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How Long Does It Take to Make an App?

Published on 21 August 18

The mobile app market looks juicy to a tech entrepreneur – or an entrepreneur from any industry, for that matter. With researchers expecting the mobile app market to grow to $189 billion by 2020, trying to get a piece of the market by building and scaling an app is a tempting proposition.
Unless you’re already familiar with the mobile app landscape, however, it can be difficult to know where to start. Building an app is often a long, arduous process. Between building out feature lists, determining target user demographics, and managing the actual development process, building a mobile app is often a longer process than many people realize. But just how long are we talking, specifically?
Unfortunately, that’s a hard question to answer.
The Demands of the Feature List
"When my clients ask me how long development will take, I tell them it's like asking how long it takes to write a book," explains Ben Lee, founder of the app development agency Rootstrap. "A 100-page young adult novel might be quick to write. But if you’re looking for Proust, it's going to take a while."
The problem is that fundamentally, not all apps are created equal. Mobile apps very widely in functionality, capabilities, and the technology involved – and these factors can dramatically influence how long the app takes to build. At the most basic level, though, the biggest determinant of an app’s development timeline is the feature list.
A feature list outlines all the functionalities of a finished app: it explains everything the code needs to be able to do before the app can be called complete. Some apps are simple enough to have only one feature: the flashlight app, for example, simply turns a phone’s camera light on and off. Others, however, have remarkably large and diverse feature lists, allowing users to create profiles, send messages, use geo-based features, and a slew of other possible functions.
How long it takes to make an app depends directly on the length and complexity of the feature list. The fewer features and the simpler those features are, the faster it’ll be to develop the app. But as the features pile up, and the more involved those features are to code out, the longer it’ll take to build.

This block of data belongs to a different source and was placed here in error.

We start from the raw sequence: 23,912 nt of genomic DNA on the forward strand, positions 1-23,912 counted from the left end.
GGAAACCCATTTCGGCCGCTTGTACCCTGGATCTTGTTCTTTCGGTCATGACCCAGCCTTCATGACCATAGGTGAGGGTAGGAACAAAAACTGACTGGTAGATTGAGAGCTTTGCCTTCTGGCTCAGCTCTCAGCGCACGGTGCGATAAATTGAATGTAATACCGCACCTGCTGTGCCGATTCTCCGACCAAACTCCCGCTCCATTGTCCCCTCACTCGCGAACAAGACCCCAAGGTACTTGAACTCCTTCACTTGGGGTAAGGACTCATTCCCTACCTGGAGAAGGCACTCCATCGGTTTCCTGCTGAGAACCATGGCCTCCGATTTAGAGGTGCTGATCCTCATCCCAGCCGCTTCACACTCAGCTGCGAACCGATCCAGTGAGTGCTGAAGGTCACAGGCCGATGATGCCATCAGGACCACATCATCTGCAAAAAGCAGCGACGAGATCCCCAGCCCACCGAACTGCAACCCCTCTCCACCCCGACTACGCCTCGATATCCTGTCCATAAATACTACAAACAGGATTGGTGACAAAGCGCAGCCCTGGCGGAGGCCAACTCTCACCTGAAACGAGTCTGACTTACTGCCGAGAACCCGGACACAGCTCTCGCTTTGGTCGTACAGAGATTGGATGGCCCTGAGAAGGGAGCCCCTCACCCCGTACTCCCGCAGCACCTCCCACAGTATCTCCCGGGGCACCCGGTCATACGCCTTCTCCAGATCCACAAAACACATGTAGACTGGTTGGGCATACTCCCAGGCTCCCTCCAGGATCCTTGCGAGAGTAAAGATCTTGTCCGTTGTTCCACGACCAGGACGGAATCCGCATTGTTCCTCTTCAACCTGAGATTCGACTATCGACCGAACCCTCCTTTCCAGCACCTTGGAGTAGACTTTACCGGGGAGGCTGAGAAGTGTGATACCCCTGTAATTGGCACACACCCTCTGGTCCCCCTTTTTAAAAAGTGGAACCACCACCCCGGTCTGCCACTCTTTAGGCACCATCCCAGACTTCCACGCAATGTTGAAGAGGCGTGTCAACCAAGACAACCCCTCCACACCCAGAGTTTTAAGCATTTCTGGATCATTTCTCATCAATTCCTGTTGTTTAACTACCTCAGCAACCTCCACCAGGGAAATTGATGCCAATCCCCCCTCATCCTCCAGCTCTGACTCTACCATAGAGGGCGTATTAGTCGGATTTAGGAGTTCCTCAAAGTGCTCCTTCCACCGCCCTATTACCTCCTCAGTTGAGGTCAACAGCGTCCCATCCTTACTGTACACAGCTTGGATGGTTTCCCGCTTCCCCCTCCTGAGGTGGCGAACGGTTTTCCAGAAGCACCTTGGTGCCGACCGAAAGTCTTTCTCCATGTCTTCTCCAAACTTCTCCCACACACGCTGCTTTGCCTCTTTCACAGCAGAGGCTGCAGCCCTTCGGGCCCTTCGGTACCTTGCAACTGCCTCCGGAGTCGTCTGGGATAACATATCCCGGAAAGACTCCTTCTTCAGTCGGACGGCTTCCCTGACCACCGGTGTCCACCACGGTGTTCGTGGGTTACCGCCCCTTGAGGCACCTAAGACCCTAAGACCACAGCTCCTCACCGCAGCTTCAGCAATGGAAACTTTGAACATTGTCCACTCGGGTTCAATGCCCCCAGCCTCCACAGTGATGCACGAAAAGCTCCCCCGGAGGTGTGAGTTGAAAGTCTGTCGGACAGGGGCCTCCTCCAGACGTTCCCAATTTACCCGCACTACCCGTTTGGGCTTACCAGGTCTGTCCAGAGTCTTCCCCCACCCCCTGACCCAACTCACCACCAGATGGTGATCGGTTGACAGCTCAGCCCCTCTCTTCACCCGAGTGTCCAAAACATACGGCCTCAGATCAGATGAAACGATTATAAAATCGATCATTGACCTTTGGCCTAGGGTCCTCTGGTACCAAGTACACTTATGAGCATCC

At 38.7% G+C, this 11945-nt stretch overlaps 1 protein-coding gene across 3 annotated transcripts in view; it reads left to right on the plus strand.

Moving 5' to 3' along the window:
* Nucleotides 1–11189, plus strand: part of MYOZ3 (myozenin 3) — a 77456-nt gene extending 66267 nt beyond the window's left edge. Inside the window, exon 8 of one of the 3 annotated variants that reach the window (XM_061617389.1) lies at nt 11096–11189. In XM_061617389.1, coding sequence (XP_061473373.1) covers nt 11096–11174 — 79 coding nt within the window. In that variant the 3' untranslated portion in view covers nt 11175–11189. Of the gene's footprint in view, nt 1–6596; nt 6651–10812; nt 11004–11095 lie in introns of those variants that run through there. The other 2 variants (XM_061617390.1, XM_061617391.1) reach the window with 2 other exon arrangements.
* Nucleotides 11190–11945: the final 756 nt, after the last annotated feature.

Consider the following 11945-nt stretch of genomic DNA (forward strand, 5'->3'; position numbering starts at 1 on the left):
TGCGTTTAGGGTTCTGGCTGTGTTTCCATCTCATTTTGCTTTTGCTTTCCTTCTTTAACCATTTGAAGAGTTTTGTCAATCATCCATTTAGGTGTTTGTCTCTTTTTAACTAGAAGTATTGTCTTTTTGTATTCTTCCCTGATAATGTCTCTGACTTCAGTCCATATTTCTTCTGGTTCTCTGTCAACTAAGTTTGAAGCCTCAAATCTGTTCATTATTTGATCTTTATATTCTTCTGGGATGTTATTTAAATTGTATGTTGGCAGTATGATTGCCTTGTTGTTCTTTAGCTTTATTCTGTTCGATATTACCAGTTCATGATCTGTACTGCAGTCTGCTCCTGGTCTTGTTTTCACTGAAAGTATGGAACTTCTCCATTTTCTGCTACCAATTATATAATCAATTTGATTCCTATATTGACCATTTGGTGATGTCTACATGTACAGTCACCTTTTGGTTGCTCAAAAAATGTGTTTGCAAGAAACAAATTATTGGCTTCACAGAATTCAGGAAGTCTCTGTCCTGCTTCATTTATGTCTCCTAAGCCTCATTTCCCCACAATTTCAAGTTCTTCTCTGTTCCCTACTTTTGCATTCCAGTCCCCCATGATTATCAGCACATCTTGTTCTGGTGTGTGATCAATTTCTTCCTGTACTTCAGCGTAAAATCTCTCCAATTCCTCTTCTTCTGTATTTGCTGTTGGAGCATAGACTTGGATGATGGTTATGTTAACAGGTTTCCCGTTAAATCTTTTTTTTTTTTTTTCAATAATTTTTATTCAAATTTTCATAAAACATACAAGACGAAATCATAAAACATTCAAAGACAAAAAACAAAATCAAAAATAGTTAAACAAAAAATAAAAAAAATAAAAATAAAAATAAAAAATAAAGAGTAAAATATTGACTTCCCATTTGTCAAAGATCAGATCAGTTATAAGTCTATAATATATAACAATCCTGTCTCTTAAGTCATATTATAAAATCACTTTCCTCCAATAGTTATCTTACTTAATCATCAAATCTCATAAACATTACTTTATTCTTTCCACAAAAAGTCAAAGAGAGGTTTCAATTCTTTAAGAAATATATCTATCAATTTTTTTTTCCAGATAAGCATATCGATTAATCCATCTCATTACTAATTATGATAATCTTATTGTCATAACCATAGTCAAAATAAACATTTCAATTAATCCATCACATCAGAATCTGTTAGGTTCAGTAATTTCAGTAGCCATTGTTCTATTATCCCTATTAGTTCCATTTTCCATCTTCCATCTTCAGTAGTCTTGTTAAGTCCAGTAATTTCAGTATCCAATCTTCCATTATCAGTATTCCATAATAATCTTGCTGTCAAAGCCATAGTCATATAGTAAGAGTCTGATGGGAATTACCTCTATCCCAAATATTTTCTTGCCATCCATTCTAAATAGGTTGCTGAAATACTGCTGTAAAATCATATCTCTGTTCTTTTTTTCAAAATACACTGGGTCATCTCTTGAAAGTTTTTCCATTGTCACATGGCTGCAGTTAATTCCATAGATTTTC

While Lee cautions that it’s difficult to make a blanket statement for how long it takes to build an app, he says that most apps take between 4 and 6 months to build. The simplest, most bare-bones apps could take only a few weeks to code, while behemoth apps could take as long as a year – but most fall in the 4-6 month range.
There’s No I in App Development
Beyond feature list and functionality, another major factor for how long it takes to build an app is the actual team building it. There’s wide variance in the speed, skill, and quality of app developers, and both the size and experience of your team will affect how long it takes to build an app.
According to Lee, his 4-6 months estimate was based on a team of 2-4 full-stack engineers working a normal workweek. However, the same app can take more or less time to build depending on the size, skill, and dedication of the team building it – for better or for worse. A larger team may mean your app gets built faster, but if the engineers are rushing through the coding so they can finish development and move on to the next project, that extra speed could mean you’ll face bugs and other issues down the line. When it comes to app development, speed isn’t everything.
Factoring in the Tech
Finally, there's one factor that can turn even simple apps into a massive undertaking: the technology involved. In particular, any functionality that requires server-side technology can dramatically increase the time needed to finish the build.
As explained on the Rootstrap Blog, even a seemingly-simple app like Toggl may take months to build due to the server-side technology required. Toggl is relatively basic in its functionality: it's a time tracking app that lets users track time by category. It's essentially a souped-up egg timer. It should be a quick build.
But Toggl lets users create an account and sync their time data across devices. This means that even though the feature list is pretty bare, Toggl requires back-end servers to store and manage the data – and that adds a whole new layer to the development process. Building an app like Toggl requires engineers to write code for the servers as well as the app itself, almost like building two apps instead of one. This can make an app that would otherwise take a month to build end up taking several months to develop. And if the feature list is more extensive, development could run well over 6 months.
The moral of the story here is that there's no way to determine how long it takes to build an app without also considering the requirements for finished development.
The "average" mobile app will take anywhere between 3 and 6 months to finish. But depending on the length of the feature list, the complexity of the tech involved, and the team working to build it, that timeline could be one month, 12 months, or anywhere in between.
This blog is listed under Development & Implementations and Mobility Community

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